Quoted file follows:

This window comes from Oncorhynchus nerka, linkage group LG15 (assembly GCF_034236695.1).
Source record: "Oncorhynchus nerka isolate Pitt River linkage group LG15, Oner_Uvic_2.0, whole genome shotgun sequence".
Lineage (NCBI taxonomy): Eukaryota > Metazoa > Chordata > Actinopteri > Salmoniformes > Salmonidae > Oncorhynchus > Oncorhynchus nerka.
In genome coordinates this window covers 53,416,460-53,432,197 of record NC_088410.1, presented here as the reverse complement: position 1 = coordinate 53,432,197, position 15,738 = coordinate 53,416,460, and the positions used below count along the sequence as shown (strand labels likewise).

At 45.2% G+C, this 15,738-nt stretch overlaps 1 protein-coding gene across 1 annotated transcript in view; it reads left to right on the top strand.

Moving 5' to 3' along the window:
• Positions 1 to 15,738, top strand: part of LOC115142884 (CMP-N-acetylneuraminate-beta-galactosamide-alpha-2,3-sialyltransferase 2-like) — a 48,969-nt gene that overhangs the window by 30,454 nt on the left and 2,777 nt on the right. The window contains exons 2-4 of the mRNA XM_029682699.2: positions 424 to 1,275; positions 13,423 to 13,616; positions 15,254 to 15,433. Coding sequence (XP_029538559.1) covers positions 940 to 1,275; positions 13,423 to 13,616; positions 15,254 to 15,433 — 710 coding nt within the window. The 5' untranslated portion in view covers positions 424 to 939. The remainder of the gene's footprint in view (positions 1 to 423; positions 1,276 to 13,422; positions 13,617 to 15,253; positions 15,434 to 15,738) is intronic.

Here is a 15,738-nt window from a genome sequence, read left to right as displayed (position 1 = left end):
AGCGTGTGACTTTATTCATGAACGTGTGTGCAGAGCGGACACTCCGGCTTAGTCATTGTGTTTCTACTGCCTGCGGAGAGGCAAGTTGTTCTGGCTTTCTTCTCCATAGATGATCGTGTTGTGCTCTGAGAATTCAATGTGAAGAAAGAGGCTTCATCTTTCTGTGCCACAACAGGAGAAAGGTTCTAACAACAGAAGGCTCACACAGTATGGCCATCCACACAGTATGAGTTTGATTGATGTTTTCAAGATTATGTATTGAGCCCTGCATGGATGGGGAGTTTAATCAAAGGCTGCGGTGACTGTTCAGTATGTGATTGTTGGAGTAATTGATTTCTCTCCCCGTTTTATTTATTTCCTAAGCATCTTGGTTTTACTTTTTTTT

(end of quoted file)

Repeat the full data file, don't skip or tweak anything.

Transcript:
This window comes from Oncorhynchus nerka, linkage group LG15 (assembly GCF_034236695.1).
Source record: "Oncorhynchus nerka isolate Pitt River linkage group LG15, Oner_Uvic_2.0, whole genome shotgun sequence".
Lineage (NCBI taxonomy): Eukaryota > Metazoa > Chordata > Actinopteri > Salmoniformes > Salmonidae > Oncorhynchus > Oncorhynchus nerka.
In genome coordinates this window covers 53,416,460-53,432,197 of record NC_088410.1, presented here as the reverse complement: position 1 = coordinate 53,432,197, position 15,738 = coordinate 53,416,460, and the positions used below count along the sequence as shown (strand labels likewise).

At 45.2% G+C, this 15,738-nt stretch overlaps 1 protein-coding gene across 1 annotated transcript in view; it reads left to right on the top strand.

Moving 5' to 3' along the window:
• Positions 1 to 15,738, top strand: part of LOC115142884 (CMP-N-acetylneuraminate-beta-galactosamide-alpha-2,3-sialyltransferase 2-like) — a 48,969-nt gene that overhangs the window by 30,454 nt on the left and 2,777 nt on the right. The window contains exons 2-4 of the mRNA XM_029682699.2: positions 424 to 1,275; positions 13,423 to 13,616; positions 15,254 to 15,433. Coding sequence (XP_029538559.1) covers positions 940 to 1,275; positions 13,423 to 13,616; positions 15,254 to 15,433 — 710 coding nt within the window. The 5' untranslated portion in view covers positions 424 to 939. The remainder of the gene's footprint in view (positions 1 to 423; positions 1,276 to 13,422; positions 13,617 to 15,253; positions 15,434 to 15,738) is intronic.

Here is a 15,738-nt window from a genome sequence, read left to right as displayed (position 1 = left end):
AGCGTGTGACTTTATTCATGAACGTGTGTGCAGAGCGGACACTCCGGCTTAGTCATTGTGTTTCTACTGCCTGCGGAGAGGCAAGTTGTTCTGGCTTTCTTCTCCATAGATGATCGTGTTGTGCTCTGAGAATTCAATGTGAAGAAAGAGGCTTCATCTTTCTGTGCCACAACAGGAGAAAGGTTCTAACAACAGAAGGCTCACACAGTATGGCCATCCACACAGTATGAGTTTGATTGATGTTTTCAAGATTATGTATTGAGCCCTGCATGGATGGGGAGTTTAATCAAAGGCTGCGGTGACTGTTCAGTATGTGATTGTTGGAGTAATTGATTTCTCTCCCCGTTTTATTTATTTCCTAAGCATCTTGGTTTTACTTTTTTTT